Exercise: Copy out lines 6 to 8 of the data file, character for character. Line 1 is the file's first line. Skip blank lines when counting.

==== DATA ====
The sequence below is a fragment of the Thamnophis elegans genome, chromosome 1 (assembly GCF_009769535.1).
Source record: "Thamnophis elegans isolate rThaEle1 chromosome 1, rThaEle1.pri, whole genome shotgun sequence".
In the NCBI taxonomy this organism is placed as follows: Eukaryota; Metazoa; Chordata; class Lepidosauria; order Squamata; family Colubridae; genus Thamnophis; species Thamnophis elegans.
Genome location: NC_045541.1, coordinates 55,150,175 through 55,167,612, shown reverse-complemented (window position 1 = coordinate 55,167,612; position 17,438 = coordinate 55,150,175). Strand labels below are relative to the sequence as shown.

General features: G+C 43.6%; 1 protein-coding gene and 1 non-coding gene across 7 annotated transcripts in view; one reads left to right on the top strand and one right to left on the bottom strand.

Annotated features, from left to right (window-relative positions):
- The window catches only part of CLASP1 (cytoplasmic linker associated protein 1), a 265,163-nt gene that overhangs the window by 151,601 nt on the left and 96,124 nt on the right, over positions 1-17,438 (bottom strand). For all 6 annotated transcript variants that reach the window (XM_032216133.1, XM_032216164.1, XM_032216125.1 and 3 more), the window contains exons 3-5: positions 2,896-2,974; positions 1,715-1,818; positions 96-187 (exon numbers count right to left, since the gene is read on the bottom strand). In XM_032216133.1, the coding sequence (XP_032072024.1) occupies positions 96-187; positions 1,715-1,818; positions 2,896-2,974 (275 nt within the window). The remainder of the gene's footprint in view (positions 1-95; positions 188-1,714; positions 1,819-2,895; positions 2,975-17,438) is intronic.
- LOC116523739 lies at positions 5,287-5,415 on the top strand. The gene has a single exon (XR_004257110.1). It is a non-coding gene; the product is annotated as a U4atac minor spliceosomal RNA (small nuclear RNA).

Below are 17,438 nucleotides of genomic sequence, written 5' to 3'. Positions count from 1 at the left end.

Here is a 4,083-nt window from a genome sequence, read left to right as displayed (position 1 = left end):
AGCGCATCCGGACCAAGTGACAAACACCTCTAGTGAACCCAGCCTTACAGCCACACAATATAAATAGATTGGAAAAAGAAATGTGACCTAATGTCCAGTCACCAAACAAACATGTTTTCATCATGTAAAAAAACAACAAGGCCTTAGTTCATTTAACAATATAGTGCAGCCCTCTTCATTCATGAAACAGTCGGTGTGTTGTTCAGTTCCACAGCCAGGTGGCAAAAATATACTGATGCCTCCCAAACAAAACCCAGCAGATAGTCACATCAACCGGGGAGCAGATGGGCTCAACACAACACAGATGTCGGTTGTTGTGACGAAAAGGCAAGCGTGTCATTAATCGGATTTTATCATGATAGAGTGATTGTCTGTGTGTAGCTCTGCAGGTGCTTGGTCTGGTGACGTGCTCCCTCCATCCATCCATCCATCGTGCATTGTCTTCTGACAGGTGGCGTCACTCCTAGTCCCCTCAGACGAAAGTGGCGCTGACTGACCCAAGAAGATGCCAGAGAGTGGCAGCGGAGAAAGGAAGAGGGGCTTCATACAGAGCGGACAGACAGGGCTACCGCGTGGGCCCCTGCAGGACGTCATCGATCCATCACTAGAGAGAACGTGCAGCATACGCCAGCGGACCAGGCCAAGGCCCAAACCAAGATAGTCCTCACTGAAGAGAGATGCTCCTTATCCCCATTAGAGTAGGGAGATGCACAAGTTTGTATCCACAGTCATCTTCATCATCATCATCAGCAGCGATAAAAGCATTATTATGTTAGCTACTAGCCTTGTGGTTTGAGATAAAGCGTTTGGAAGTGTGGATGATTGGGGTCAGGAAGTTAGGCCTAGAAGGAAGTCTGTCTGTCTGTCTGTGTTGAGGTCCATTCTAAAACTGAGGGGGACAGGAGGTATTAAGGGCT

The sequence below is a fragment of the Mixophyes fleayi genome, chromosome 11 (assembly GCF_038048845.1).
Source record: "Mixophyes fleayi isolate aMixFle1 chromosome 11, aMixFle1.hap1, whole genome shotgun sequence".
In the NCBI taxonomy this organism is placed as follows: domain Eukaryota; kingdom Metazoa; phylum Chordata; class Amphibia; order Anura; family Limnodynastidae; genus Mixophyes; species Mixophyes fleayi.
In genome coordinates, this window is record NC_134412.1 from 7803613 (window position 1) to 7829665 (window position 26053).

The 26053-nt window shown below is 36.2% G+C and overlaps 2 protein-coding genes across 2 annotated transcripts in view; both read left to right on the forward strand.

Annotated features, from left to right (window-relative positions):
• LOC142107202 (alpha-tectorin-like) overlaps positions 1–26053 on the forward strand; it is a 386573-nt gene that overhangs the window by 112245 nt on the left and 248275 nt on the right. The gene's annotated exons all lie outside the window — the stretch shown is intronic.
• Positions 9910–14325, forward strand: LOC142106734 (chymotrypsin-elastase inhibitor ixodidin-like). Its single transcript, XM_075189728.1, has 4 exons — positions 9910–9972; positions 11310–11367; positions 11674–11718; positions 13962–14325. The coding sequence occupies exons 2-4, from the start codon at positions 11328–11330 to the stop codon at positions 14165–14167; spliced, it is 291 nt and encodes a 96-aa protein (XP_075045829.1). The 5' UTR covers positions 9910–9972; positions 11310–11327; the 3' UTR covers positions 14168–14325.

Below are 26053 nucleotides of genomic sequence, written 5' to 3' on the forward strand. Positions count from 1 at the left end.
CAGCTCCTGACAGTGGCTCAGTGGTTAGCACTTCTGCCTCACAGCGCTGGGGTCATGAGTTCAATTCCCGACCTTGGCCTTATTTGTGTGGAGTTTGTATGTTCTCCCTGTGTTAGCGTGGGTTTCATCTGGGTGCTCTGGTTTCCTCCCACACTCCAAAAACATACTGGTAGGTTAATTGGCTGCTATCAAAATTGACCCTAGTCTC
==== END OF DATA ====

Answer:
Annotated features, from left to right (window-relative positions):
- The window catches only part of CLASP1 (cytoplasmic linker associated protein 1), a 265,163-nt gene that overhangs the window by 151,601 nt on the left and 96,124 nt on the right, over positions 1-17,438 (bottom strand). For all 6 annotated transcript variants that reach the window (XM_032216133.1, XM_032216164.1, XM_032216125.1 and 3 more), the window contains exons 3-5: positions 2,896-2,974; positions 1,715-1,818; positions 96-187 (exon numbers count right to left, since the gene is read on the bottom strand). In XM_032216133.1, the coding sequence (XP_032072024.1) occupies positions 96-187; positions 1,715-1,818; positions 2,896-2,974 (275 nt within the window). The remainder of the gene's footprint in view (positions 1-95; positions 188-1,714; positions 1,819-2,895; positions 2,975-17,438) is intronic.
- LOC116523739 lies at positions 5,287-5,415 on the top strand. The gene has a single exon (XR_004257110.1). It is a non-coding gene; the product is annotated as a U4atac minor spliceosomal RNA (small nuclear RNA).